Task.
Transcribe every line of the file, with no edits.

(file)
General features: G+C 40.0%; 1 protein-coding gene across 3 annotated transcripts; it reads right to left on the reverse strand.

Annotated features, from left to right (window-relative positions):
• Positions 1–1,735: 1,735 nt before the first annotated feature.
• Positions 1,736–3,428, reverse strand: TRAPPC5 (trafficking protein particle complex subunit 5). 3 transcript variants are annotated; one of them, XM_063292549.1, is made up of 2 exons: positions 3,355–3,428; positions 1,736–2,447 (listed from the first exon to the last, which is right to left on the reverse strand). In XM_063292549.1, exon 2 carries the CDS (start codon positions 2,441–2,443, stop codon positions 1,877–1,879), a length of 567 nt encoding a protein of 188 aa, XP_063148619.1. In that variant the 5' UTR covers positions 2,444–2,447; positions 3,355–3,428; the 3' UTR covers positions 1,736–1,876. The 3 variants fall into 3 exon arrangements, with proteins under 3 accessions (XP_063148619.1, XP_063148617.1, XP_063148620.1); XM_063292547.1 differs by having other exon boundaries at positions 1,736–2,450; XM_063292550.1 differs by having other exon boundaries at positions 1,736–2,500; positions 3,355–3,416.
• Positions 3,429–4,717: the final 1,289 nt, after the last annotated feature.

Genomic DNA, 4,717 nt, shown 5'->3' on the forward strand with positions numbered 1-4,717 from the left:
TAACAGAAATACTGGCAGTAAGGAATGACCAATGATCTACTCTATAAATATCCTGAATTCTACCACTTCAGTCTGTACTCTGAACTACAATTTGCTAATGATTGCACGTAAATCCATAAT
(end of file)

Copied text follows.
General features: G+C 40.0%; 1 protein-coding gene across 3 annotated transcripts; it reads right to left on the reverse strand.

Annotated features, from left to right (window-relative positions):
• Positions 1–1,735: 1,735 nt before the first annotated feature.
• Positions 1,736–3,428, reverse strand: TRAPPC5 (trafficking protein particle complex subunit 5). 3 transcript variants are annotated; one of them, XM_063292549.1, is made up of 2 exons: positions 3,355–3,428; positions 1,736–2,447 (listed from the first exon to the last, which is right to left on the reverse strand). In XM_063292549.1, exon 2 carries the CDS (start codon positions 2,441–2,443, stop codon positions 1,877–1,879), a length of 567 nt encoding a protein of 188 aa, XP_063148619.1. In that variant the 5' UTR covers positions 2,444–2,447; positions 3,355–3,428; the 3' UTR covers positions 1,736–1,876. The 3 variants fall into 3 exon arrangements, with proteins under 3 accessions (XP_063148619.1, XP_063148617.1, XP_063148620.1); XM_063292547.1 differs by having other exon boundaries at positions 1,736–2,450; XM_063292550.1 differs by having other exon boundaries at positions 1,736–2,500; positions 3,355–3,416.
• Positions 3,429–4,717: the final 1,289 nt, after the last annotated feature.

Genomic DNA, 4,717 nt, shown 5'->3' on the forward strand with positions numbered 1-4,717 from the left:
TAACAGAAATACTGGCAGTAAGGAATGACCAATGATCTACTCTATAAATATCCTGAATTCTACCACTTCAGTCTGTACTCTGAACTACAATTTGCTAATGATTGCACGTAAATCCATAAT